14. Ike
    Joined: Apr 2006
    Posts: 2,496
    Likes: 353, Points: 83, Legacy Rep: 1669
    Location: Washington

    Ike Senior Member

    Thanks, but in the spirit of full disclosure, they were lifted almost word for word from existing industry standards in the 70's. Most of them were already in ABYC, BIA (the old Boating Industry Association, now NMMA) NFPA, UL, and SAE standards. We, (the USCG), just changed some of the wording to please the lawyers and published them as a proposed rule making.

    So in reality, the boating industry already knew what needed to be done. The Coast Guard just made it law.
     

  15. PAR
    Joined: Nov 2003
    Posts: 19,133
    Likes: 482, Points: 93, Legacy Rep: 3967
    Location: Eustis, FL

    PAR Yacht Designer/Builder

    Agreed Peter, most manufactures had already addressed most issues, before the mandates came down from the USCG. The concerns of carburetor leaks and fires as a result, aren't justified in the statistics and though possible, certainly not practical nor price point justifiable.

    EFI as a bolt on replacement for a carburetor is about 10 times as much as just a new carburetor. Given this, most just opt for the new carb, with many trying to rebuild, often unsuccessfully. I've rebuilt dozens of carbs and they can only take so much, before the body is warped, the shaft holes are "egged out" etc. and the thing just has to be tossed. Knowing when this is required does take some experience, but I do think the average person rebuilding a 50 - 60 year old baby, realizes that they're working with spent parts and looks at replacement or a better example of the old part he has. Swap meets and specialty suppliers abound in this regard, particularly with old outboards.

    These bolt on EFI replacements don't have to be the spider nest of wires, typical of the earlier generations. The new units have just a few wires, the fuel management computer is self contained in the throttle body and it's as easy as bolting it to the intake and starting it up, so it can "learn" what your system needs. I've installed a few of these systems and they're fool and bullet proof. Of course you're married to a throttle body style of injection unit, but these are fine for up to 400 HP. I've seen systems rated for more, but in most cases, if you need more, you'll be considering sequential injection and other "power adders".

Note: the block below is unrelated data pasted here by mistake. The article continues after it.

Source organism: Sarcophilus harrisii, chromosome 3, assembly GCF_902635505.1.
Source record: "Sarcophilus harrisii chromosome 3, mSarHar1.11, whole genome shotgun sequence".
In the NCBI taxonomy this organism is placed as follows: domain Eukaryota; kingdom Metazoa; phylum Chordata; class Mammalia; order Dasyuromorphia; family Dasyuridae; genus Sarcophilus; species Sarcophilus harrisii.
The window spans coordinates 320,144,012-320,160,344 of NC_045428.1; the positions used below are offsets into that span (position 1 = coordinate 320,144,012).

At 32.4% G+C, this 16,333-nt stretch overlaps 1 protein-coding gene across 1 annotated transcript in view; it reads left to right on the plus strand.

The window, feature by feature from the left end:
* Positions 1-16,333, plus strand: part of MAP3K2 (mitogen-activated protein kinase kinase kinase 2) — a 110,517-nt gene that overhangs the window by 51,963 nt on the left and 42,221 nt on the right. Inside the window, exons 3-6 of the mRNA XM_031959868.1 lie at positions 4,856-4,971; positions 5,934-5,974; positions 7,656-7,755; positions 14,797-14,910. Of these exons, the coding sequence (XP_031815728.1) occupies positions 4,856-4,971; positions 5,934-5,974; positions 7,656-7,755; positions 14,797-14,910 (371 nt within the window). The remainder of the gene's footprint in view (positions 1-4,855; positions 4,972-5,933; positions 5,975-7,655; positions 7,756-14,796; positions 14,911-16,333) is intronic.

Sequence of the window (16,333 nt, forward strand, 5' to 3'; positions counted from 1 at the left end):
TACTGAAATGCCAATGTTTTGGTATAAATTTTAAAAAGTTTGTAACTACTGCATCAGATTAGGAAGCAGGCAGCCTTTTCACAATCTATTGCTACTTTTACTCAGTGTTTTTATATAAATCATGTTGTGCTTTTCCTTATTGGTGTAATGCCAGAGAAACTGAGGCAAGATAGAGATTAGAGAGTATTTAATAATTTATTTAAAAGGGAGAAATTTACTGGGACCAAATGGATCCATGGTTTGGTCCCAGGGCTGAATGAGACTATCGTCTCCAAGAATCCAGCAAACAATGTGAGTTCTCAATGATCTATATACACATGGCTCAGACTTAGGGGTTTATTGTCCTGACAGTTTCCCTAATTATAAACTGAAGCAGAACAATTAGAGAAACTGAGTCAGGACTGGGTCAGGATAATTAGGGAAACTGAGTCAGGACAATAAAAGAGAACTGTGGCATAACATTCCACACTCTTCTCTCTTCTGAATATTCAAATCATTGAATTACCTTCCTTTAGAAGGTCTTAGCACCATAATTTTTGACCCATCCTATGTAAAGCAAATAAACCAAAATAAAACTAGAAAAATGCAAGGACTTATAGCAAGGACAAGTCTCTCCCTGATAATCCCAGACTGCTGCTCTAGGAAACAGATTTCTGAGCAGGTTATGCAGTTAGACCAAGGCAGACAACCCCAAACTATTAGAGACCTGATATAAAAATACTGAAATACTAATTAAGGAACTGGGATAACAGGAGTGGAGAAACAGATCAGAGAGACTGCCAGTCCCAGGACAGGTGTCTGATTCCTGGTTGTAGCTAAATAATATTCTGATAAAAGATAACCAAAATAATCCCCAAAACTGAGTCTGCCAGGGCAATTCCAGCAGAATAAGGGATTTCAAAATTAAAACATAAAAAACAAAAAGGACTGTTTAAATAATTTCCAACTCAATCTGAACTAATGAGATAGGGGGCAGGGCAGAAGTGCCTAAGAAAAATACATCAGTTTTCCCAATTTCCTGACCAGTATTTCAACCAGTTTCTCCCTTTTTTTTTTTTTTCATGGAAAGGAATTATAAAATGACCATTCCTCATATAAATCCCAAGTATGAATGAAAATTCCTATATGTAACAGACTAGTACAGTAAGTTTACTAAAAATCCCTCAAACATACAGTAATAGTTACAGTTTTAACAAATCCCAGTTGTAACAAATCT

I'm currently active in a high HP (700+) racer that I designed a few years ago. They're debating the benefits of switching to required EFI. The usual current setup is a tunnel ram and twin 4's, but these are less desirable than the advantages of fine tuning a single or duel throttle body, with it's related, fuel, timing and temperature adjustments available. They really don't produce more power, but they are much more tunable for conditions and can make these adjustments on the fly, underway. Try that on a carb setup at 90 MPH. The only thing holding back the rules committee is the adjustability of the typical packages. Picture a dyno tested 700 HP engine that with some prompting from a dash mounted interface, suddenly cranks 750 - 780 HP during the race. Not good for the fairness of the class to say the least. They may eventually permit EFI, with interface lock outs, etc., we'll see. NASCAR faced the same issue a couple of years ago and now do permit EFI, with certain ajustability features locked down.

    I guess it's just the same level of evolution we've come to hate. Gravity feed or literally drip feed was replaced with low pressure systems, now these are replaced with high pressure systems and us old farts are having difficulty "growing" with the change. I can just see the old fart bitching about the newfangled spark plug, when he insists on the burning ember method as being just fine or the man complaining about the unman like need to push a starter button, instead of hand cranking. A bunch of weenies we are . . .
     
Forum posts represent the experience, opinion, and view of individual users. Boat Design Net does not necessarily endorse nor share the view of each individual post.
When making potentially dangerous or financial decisions, always employ and consult appropriate professionals. Your circumstances or experience may be different.